Tuesday (yesterday) morning, 6:30 a.m.
On Sunday it was 80 degrees; I actually considered putting on shorts, got a little sunburn. By Monday night, I was worried whether my lilacs would survive. This is what they looked like Tuesday morning.
A little late for "daffodil snow" this year, we ended up with a real "lilac snow"... and I scraped more than 3 inches off my car yesterday morning.
(Essay on spring snow season...)
Ahhh, Colorado! This a.m., temp is already approaching 44 degrees, and the sky is bright and sunny. Per usual. Mild surprise--the lilacs seem to be coming back to life. The blossoms on the Italian plum and apple will probably be gone; all the flower buds on the green ash trees fell to the ground. The ashes will have to put out a new set of leaves; tender new ones have frozen. Never even saw an apricot blossom this spring; they were killed long ago by one of our cold spells. What about the wild plums? Will their flowers weather the weather better than our introduced fruits? The bears hope so...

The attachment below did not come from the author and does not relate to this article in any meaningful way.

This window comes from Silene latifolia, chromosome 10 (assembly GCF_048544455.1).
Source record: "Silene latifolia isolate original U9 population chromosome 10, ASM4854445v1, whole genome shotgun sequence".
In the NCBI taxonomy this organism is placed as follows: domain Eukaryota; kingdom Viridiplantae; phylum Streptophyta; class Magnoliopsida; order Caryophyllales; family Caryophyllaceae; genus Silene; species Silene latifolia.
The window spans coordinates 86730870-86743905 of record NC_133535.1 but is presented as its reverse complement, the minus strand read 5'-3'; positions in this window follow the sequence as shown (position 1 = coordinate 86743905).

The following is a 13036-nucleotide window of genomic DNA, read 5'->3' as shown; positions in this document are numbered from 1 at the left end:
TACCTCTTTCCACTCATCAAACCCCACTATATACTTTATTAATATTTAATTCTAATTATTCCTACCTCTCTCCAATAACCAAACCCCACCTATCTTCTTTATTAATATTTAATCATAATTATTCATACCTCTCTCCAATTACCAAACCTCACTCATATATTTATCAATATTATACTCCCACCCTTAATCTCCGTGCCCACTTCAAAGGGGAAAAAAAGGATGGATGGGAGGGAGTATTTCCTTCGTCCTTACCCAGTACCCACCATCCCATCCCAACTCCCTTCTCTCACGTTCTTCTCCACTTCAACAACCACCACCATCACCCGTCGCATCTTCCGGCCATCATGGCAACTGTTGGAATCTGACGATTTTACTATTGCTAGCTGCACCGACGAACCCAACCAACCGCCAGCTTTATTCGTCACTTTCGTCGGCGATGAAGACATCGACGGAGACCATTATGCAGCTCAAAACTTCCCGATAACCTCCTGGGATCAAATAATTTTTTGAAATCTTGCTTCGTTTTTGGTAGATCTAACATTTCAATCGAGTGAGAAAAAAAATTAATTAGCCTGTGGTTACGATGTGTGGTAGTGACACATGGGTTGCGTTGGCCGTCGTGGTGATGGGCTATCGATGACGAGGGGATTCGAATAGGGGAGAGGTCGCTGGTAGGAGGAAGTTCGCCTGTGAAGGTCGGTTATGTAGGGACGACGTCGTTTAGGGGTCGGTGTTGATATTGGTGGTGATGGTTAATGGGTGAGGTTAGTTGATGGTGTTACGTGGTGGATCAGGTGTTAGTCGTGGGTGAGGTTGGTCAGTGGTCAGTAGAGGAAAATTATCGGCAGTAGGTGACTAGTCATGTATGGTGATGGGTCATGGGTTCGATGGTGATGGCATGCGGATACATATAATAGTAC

Here's this morning, for comparison.
Just a few spots of white stuff left-- It's as if the world has gone from black-and-white to color!
Yesterday morning we sat in Lila's sunroom in Morrison, just 200-300 vertical feet downhill, and watched the birds at her feeders. A lazuli bunting, blue as today's sky, showed up! Also a red-breasted nuthatch, somebody I hadn't seen before. But she lacked our white-crowned sparrows and goldfinches. What a difference a mile makes! Here on the hill, we still have juncos, our winter pals.